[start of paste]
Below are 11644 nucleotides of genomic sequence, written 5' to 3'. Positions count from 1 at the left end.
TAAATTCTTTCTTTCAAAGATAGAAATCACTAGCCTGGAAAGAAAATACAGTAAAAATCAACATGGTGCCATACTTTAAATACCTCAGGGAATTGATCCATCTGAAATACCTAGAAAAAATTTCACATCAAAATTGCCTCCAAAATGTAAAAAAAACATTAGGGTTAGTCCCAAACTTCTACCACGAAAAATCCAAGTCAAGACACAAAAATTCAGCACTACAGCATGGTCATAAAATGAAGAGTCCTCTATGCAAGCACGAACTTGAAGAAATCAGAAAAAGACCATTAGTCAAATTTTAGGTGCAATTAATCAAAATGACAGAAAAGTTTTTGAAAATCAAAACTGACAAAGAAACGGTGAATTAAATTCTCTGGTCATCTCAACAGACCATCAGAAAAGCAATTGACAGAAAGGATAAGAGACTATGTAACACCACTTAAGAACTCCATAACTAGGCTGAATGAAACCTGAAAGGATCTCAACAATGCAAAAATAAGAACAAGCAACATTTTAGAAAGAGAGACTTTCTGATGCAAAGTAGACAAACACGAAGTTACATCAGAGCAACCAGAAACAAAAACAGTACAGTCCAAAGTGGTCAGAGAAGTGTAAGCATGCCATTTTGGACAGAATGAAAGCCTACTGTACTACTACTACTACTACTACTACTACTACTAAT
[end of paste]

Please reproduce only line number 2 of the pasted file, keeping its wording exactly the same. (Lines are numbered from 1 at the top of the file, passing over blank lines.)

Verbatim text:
TAAATTCTTTCTTTCAAAGATAGAAATCACTAGCCTGGAAAGAAAATACAGTAAAAATCAACATGGTGCCATACTTTAAATACCTCAGGGAATTGATCCATCTGAAATACCTAGAAAAAATTTCACATCAAAATTGCCTCCAAAATGTAAAAAAAACATTAGGGTTAGTCCCAAACTTCTACCACGAAAAATCCAAGTCAAGACACAAAAATTCAGCACTACAGCATGGTCATAAAATGAAGAGTCCTCTATGCAAGCACGAACTTGAAGAAATCAGAAAAAGACCATTAGTCAAATTTTAGGTGCAATTAATCAAAATGACAGAAAAGTTTTTGAAAATCAAAACTGACAAAGAAACGGTGAATTAAATTCTCTGGTCATCTCAACAGACCATCAGAAAAGCAATTGACAGAAAGGATAAGAGACTATGTAACACCACTTAAGAACTCCATAACTAGGCTGAATGAAACCTGAAAGGATCTCAACAATGCAAAAATAAGAACAAGCAACATTTTAGAAAGAGAGACTTTCTGATGCAAAGTAGACAAACACGAAGTTACATCAGAGCAACCAGAAACAAAAACAGTACAGTCCAAAGTGGTCAGAGAAGTGTAAGCATGCCATTTTGGACAGAATGAAAGCCTACTGTACTACTACTACTACTACTACTACTACTACTAAT